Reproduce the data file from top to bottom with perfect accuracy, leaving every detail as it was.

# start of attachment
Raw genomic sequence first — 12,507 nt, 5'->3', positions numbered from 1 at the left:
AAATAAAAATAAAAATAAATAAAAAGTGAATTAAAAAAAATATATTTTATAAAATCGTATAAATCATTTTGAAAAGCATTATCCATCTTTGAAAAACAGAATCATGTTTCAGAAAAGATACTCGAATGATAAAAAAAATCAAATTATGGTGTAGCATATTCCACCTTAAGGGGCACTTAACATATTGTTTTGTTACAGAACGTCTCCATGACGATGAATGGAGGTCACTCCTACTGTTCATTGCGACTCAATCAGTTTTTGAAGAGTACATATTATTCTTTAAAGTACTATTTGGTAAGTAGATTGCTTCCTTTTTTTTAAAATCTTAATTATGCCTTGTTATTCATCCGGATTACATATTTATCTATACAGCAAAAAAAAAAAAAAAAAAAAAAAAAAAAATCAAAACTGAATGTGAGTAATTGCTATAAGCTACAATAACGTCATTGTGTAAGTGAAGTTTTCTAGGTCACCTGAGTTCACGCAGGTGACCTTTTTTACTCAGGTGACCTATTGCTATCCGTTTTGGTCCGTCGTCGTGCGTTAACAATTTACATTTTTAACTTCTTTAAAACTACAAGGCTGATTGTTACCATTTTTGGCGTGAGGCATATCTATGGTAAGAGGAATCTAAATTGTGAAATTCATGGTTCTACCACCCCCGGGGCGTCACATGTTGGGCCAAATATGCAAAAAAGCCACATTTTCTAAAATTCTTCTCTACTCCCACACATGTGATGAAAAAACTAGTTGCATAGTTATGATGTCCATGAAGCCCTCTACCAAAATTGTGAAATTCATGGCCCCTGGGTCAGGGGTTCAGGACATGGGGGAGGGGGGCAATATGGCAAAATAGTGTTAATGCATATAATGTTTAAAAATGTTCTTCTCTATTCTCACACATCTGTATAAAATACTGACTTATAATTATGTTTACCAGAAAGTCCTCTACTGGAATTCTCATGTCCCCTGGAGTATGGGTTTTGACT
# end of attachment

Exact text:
Raw genomic sequence first — 12,507 nt, 5'->3', positions numbered from 1 at the left:
AAATAAAAATAAAAATAAATAAAAAGTGAATTAAAAAAAATATATTTTATAAAATCGTATAAATCATTTTGAAAAGCATTATCCATCTTTGAAAAACAGAATCATGTTTCAGAAAAGATACTCGAATGATAAAAAAAATCAAATTATGGTGTAGCATATTCCACCTTAAGGGGCACTTAACATATTGTTTTGTTACAGAACGTCTCCATGACGATGAATGGAGGTCACTCCTACTGTTCATTGCGACTCAATCAGTTTTTGAAGAGTACATATTATTCTTTAAAGTACTATTTGGTAAGTAGATTGCTTCCTTTTTTTTAAAATCTTAATTATGCCTTGTTATTCATCCGGATTACATATTTATCTATACAGCAAAAAAAAAAAAAAAAAAAAAAAAAAAAATCAAAACTGAATGTGAGTAATTGCTATAAGCTACAATAACGTCATTGTGTAAGTGAAGTTTTCTAGGTCACCTGAGTTCACGCAGGTGACCTTTTTTACTCAGGTGACCTATTGCTATCCGTTTTGGTCCGTCGTCGTGCGTTAACAATTTACATTTTTAACTTCTTTAAAACTACAAGGCTGATTGTTACCATTTTTGGCGTGAGGCATATCTATGGTAAGAGGAATCTAAATTGTGAAATTCATGGTTCTACCACCCCCGGGGCGTCACATGTTGGGCCAAATATGCAAAAAAGCCACATTTTCTAAAATTCTTCTCTACTCCCACACATGTGATGAAAAAACTAGTTGCATAGTTATGATGTCCATGAAGCCCTCTACCAAAATTGTGAAATTCATGGCCCCTGGGTCAGGGGTTCAGGACATGGGGGAGGGGGGCAATATGGCAAAATAGTGTTAATGCATATAATGTTTAAAAATGTTCTTCTCTATTCTCACACATCTGTATAAAATACTGACTTATAATTATGTTTACCAGAAAGTCCTCTACTGGAATTCTCATGTCCCCTGGAGTATGGGTTTTGACT